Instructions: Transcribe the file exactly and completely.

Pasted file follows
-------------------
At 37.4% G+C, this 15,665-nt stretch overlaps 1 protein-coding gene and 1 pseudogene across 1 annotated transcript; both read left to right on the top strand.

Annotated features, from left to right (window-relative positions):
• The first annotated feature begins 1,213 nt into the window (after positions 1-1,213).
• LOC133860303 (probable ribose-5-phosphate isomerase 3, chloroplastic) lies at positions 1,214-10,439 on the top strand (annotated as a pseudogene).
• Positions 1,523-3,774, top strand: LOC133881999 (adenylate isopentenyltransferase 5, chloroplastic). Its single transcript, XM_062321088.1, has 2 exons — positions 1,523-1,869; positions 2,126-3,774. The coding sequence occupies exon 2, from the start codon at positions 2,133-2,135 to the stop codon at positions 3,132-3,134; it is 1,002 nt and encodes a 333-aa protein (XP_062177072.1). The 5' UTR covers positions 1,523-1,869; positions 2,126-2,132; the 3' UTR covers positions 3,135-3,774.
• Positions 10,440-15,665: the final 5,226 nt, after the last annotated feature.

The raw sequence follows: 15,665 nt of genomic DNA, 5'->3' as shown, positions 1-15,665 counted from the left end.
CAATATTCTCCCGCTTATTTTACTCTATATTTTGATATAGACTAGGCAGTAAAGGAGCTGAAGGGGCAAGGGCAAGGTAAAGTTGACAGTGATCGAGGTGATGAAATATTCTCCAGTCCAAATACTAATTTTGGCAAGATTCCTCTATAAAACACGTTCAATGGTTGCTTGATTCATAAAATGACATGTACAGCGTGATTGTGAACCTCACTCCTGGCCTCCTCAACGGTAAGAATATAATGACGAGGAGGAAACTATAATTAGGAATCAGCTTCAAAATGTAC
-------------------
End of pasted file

At 37.4% G+C, this 15,665-nt stretch overlaps 1 protein-coding gene and 1 pseudogene across 1 annotated transcript; both read left to right on the top strand.

Annotated features, from left to right (window-relative positions):
• The first annotated feature begins 1,213 nt into the window (after positions 1-1,213).
• LOC133860303 (probable ribose-5-phosphate isomerase 3, chloroplastic) lies at positions 1,214-10,439 on the top strand (annotated as a pseudogene).
• Positions 1,523-3,774, top strand: LOC133881999 (adenylate isopentenyltransferase 5, chloroplastic). Its single transcript, XM_062321088.1, has 2 exons — positions 1,523-1,869; positions 2,126-3,774. The coding sequence occupies exon 2, from the start codon at positions 2,133-2,135 to the stop codon at positions 3,132-3,134; it is 1,002 nt and encodes a 333-aa protein (XP_062177072.1). The 5' UTR covers positions 1,523-1,869; positions 2,126-2,132; the 3' UTR covers positions 3,135-3,774.
• Positions 10,440-15,665: the final 5,226 nt, after the last annotated feature.

The raw sequence follows: 15,665 nt of genomic DNA, 5'->3' as shown, positions 1-15,665 counted from the left end.
CAATATTCTCCCGCTTATTTTACTCTATATTTTGATATAGACTAGGCAGTAAAGGAGCTGAAGGGGCAAGGGCAAGGTAAAGTTGACAGTGATCGAGGTGATGAAATATTCTCCAGTCCAAATACTAATTTTGGCAAGATTCCTCTATAAAACACGTTCAATGGTTGCTTGATTCATAAAATGACATGTACAGCGTGATTGTGAACCTCACTCCTGGCCTCCTCAACGGTAAGAATATAATGACGAGGAGGAAACTATAATTAGGAATCAGCTTCAAAATGTAC